[ntp:questions] peers with high offset on Intel Quad Core running Windows 2003

David Woolley david at ex.djwhome.demon.co.uk.invalid
Thu Aug 21 07:36:36 UTC 2008


Richard B. Gilbert wrote:

> Also note that Windows is a difficult environment!  The clock ticks at 
> something like 17 millisecond intervals.  If you really need/want time 

Recent versions of ntpd force multi-media timers on, which reduces the 
interval between ticks, at the cost of an increased risk in lost ticks. 
  Supposedly this was done because of having different measurement 
errors when they were on rather than off, and therefore having timing 
dependent on what application was running, but it also increases the 
accuracy.

The real problem, though, is that Windows does not interpolate between 
ticks in the kernel.  ntpd atttempts to do so in user space, but is 
rather vulnerable to scheduling delays, if the system is loaded, but 
ordinary applications will only see the time changing on a clock tick, 
not at about every microsecond, for older PC based Unix and Linux or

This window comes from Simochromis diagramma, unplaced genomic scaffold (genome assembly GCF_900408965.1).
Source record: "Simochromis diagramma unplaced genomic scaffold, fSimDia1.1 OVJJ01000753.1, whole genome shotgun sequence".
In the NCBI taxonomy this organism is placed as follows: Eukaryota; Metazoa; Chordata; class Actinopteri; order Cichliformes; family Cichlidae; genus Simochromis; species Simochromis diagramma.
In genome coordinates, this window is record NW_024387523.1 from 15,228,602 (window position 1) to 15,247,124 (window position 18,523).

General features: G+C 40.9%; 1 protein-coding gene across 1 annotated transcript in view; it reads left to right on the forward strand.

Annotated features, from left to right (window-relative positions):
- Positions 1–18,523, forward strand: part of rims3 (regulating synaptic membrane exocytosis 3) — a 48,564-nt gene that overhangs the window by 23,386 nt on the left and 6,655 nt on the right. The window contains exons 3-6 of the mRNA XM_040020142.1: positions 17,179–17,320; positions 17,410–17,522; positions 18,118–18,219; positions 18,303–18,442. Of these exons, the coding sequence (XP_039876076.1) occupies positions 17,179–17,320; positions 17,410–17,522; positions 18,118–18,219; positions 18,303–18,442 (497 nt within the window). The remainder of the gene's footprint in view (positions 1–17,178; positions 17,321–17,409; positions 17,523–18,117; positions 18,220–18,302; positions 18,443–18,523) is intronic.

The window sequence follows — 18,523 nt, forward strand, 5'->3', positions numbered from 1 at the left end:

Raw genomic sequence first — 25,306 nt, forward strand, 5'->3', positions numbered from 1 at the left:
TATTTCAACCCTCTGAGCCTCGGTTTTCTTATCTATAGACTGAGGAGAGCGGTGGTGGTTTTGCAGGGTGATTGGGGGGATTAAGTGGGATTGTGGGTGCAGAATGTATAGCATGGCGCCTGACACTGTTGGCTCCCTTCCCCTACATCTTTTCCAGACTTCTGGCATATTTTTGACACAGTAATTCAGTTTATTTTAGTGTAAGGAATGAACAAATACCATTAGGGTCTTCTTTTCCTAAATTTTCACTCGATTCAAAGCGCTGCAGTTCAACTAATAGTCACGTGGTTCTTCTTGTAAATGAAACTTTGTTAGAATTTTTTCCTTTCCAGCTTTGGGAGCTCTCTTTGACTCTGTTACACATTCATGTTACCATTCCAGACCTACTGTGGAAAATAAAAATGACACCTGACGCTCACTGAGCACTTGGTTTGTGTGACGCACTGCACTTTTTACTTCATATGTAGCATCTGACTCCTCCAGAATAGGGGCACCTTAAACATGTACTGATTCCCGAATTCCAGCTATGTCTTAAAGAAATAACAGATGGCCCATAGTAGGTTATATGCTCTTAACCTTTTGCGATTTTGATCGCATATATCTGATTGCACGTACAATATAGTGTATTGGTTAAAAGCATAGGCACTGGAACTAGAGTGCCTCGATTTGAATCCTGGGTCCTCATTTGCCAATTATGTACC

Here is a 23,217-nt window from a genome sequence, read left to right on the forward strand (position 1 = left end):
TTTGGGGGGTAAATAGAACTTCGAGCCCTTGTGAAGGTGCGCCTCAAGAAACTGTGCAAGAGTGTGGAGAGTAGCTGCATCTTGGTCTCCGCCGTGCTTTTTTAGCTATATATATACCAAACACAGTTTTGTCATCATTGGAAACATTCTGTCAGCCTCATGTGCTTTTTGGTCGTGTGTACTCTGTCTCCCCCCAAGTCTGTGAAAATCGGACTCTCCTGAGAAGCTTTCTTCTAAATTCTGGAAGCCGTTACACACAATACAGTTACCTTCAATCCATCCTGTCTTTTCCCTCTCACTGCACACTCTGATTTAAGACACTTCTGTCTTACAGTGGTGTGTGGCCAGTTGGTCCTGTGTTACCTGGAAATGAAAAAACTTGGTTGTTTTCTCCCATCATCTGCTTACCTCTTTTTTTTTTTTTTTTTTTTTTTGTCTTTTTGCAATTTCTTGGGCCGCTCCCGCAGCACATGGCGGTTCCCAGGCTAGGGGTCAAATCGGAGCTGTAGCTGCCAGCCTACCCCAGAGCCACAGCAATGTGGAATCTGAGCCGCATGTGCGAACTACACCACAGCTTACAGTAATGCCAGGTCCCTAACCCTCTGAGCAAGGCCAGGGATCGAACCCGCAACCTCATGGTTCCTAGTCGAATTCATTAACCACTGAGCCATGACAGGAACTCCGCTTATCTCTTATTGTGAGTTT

every TSC tick for recent ones, particularly Linux.

> to the nearest microsecond, Windows is a poor choice of O/S.  There is 
> some way to interpolate between ticks which has been mentioned here from 
> time to time but I don't recall what it is.  I have no need for time to 
> the nearest microsecond on my Windows systems and have not tried to 
> memorize the details!

Yes.  Generally, if you care about timing to an accuracy of more than a 
few tens of milliseconds, you should not be using Windows.  Windows is 
optimised for human interfaces, so the most extreme timing it is 
designed for is probably that associated with playing simple MIDI files.




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